Pharaoh Hounds are easily recognizable thanks to Egyptian mythology and religion which depicts the god of death, Anubis, as an anthropomorphized dog that bears striking resemblance to the Pharaoh Hound breed. Considering they are excellent hunting dogs, this connection is not too far-fetched. However, they are also much loved by owners around the world for their fun-loving personalities, intelligence, and loyalty. If you’re got your eye on a Pharaoh Hound, you’ve picked the right place! This is our comprehensive guide to the Pharaoh Hound dog breed including history, health, and everything in between.
History of the Pharaoh Hound
The Pharaoh Hound dog breed is believed to be one of the oldest domesticated dogs in existence, going back as far as 5,000 years. This breed owes its expansion and its existence to the Phoenicians, who took this regal hound out of Ancient Egypt and sold it across the world roughly 2,500 years ago. The first Pharaoh Hounds were sold as part of the luxury trade, as they were a very well-thought-of breed, much like the high-status dog breeds we have today.
Very few Pharaoh Hounds managed to keep their original form over the years, with various other dogs being born of this initial breed as a result of breeding dogs from the local canine population with the new Pharaohs. The breeds believed to be descended of the Pharaoh hound include the Ibizan Hound, Salukis, Israeli Canaan dogs, and Baladi Street dogs.
In Malta, however, they were able to maintain the original Pharaoh Hound physiology by avoiding breeding them with local dogs. This was believed to be in order to keep them in top shape so that they could be used to hunt rabbits. Hence their nickname is the rabbit dog. A Pharaoh Hounds’ bark is high-pitched and carried well. They are also extremely powerful, and light-footed with a high prey drive, making them ideal hunters.
In more recent history, this breed was imported into England for the first time in 1962. Shortly after, the official Pharaoh Hound Club was founded in 1968 to pay homage to this beautiful breed, which marked the first national breed club for these unusual dogs. Furthermore, the Pharaoh Hound became known as the national breed of Malta in 1979 owing to the fact that Malta was the only country to seemingly make a conscious effort to maintain the original Egyptian Hound.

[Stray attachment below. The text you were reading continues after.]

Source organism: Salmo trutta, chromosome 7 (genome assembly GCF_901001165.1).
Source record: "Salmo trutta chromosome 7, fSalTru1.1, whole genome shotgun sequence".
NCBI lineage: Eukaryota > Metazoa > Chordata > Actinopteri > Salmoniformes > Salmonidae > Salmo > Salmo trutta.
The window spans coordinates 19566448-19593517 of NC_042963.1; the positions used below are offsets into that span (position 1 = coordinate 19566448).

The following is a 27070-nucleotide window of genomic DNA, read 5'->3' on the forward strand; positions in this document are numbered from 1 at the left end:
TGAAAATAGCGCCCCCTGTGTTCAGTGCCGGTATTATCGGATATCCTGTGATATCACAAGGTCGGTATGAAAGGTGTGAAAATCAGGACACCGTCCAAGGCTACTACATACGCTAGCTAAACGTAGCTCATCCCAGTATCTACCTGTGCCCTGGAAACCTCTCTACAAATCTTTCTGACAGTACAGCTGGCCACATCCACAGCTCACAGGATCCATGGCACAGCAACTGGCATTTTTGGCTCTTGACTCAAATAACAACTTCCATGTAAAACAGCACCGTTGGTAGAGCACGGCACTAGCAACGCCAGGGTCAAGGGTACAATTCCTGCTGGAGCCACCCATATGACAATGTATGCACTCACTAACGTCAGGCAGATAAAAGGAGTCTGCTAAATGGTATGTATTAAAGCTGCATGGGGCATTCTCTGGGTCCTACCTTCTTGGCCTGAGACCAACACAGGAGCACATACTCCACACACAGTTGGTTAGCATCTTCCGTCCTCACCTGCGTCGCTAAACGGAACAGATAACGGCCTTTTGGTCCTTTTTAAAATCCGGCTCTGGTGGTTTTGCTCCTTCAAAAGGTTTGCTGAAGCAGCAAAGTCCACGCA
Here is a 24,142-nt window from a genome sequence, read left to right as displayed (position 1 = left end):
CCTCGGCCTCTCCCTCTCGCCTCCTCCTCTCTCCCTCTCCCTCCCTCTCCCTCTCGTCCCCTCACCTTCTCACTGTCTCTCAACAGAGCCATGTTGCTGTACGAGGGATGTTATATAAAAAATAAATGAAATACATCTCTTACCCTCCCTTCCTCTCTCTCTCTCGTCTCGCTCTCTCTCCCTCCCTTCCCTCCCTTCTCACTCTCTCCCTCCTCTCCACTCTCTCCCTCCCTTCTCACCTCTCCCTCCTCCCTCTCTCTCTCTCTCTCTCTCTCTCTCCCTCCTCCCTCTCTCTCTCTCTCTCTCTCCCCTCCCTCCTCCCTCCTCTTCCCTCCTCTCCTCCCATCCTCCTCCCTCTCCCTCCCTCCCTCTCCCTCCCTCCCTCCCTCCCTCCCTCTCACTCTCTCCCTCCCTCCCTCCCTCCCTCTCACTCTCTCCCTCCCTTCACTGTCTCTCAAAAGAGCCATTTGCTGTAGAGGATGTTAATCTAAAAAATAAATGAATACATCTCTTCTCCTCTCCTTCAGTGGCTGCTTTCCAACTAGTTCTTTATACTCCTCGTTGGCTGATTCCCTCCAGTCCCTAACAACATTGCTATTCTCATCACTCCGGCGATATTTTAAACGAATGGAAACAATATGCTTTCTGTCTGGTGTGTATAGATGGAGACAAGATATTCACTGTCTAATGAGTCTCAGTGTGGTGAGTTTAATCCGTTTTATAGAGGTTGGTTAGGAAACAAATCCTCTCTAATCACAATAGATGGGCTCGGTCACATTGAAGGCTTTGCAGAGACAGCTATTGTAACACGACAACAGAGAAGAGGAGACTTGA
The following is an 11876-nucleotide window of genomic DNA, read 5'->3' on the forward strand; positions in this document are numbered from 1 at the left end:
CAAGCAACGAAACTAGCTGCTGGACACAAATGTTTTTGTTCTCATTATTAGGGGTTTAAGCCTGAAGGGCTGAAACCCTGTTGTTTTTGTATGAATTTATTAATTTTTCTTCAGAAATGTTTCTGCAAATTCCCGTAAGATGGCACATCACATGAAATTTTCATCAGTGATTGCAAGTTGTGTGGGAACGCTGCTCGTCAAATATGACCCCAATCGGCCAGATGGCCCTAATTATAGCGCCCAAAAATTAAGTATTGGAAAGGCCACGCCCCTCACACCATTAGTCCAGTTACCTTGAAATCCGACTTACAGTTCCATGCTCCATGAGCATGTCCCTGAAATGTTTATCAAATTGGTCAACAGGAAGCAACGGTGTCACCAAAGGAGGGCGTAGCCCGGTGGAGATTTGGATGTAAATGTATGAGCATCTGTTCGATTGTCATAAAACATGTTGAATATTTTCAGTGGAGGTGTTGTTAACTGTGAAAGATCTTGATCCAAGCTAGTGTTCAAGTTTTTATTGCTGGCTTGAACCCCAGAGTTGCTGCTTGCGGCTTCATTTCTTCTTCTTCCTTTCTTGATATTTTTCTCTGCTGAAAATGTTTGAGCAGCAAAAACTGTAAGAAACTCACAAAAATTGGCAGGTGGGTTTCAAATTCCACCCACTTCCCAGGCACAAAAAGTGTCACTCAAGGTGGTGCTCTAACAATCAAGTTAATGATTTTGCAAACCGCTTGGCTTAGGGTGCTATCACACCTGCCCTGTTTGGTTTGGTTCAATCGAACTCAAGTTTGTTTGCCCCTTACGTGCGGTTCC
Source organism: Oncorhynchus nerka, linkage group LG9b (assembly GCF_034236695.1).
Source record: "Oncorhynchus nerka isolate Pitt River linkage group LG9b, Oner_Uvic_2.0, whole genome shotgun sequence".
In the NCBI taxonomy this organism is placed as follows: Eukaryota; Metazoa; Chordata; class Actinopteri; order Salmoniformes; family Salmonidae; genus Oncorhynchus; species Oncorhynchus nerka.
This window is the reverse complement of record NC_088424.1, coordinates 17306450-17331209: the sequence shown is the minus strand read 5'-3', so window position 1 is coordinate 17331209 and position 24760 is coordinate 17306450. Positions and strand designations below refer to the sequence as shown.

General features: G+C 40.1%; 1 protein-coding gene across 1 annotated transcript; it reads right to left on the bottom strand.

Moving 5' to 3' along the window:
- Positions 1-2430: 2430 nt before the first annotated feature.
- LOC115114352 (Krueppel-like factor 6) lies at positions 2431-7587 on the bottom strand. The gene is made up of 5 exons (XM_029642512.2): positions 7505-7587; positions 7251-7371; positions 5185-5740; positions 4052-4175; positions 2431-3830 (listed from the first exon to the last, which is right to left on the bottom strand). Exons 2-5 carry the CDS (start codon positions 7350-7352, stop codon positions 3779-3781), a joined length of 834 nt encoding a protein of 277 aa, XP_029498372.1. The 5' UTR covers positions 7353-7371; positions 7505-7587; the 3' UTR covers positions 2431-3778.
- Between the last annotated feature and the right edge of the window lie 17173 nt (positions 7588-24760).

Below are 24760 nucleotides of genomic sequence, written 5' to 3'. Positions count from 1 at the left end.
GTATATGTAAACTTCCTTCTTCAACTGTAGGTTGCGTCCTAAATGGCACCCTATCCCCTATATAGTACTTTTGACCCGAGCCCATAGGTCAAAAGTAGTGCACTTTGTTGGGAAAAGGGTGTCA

- Pharaoh Hounds are not hypoallergenic
- They are the national dog of Malta
- Pharaoh Hounds have a very high prey drive and do not suit homes with other pets
- A Pharaoh Hound has very little natural protection from the elements due to having short fur
- They are extremely fast – the top speed of a Pharaoh Hound in 56km/h
- They are known to make great family pets
Pharaoh Hound Appearance
Pharaoh Hounds are powerful, lean, regal-looking dogs that have long, muscular necks which give them a sense of power and status. They also have narrow, chiseled heads and large, teeth capable of causing a tremendous amount of damage when needed.
They are typically born in various shades of tan and chestnut, with some having small white markings or a white chest. The American Kennel Club has a strict breed standard that describes what constitutes pure breed Pharaoh Hounds, including the fact that their exceptionally large ears should stand naturally erect.
A Pharaoh hound should have a proud stance and a muscular body. They are well-balanced dogs that can move freely and with a light foot. This also means their gait should reflect this freedom of movement, so they stand straight with their heads held high and shouldn’t struggle when walking over various terrains, nor should they be kicking their legs out sideways or taking overly high-kneed steps.
Fun Pharaoh Hound Facts
- A Pharaoh Hound blushes across its ears and nose when it gets excited.
- A Pharaoh Hound will show all of its teeth in a “smiling” gesture whilst maintaining joyful body language.
- Their tall, pointed ears a completely natural and not the result of human intervention.
- Pharaoh Hounds generally hunt best when working as part of a team alongside a ferret.
- The Pharaoh Hound was recognized by the American Kennel Club in 1974.
- Pharaoh Hounds bear an uncanny resemblance to the Egyptian jackal God of death – Anubis.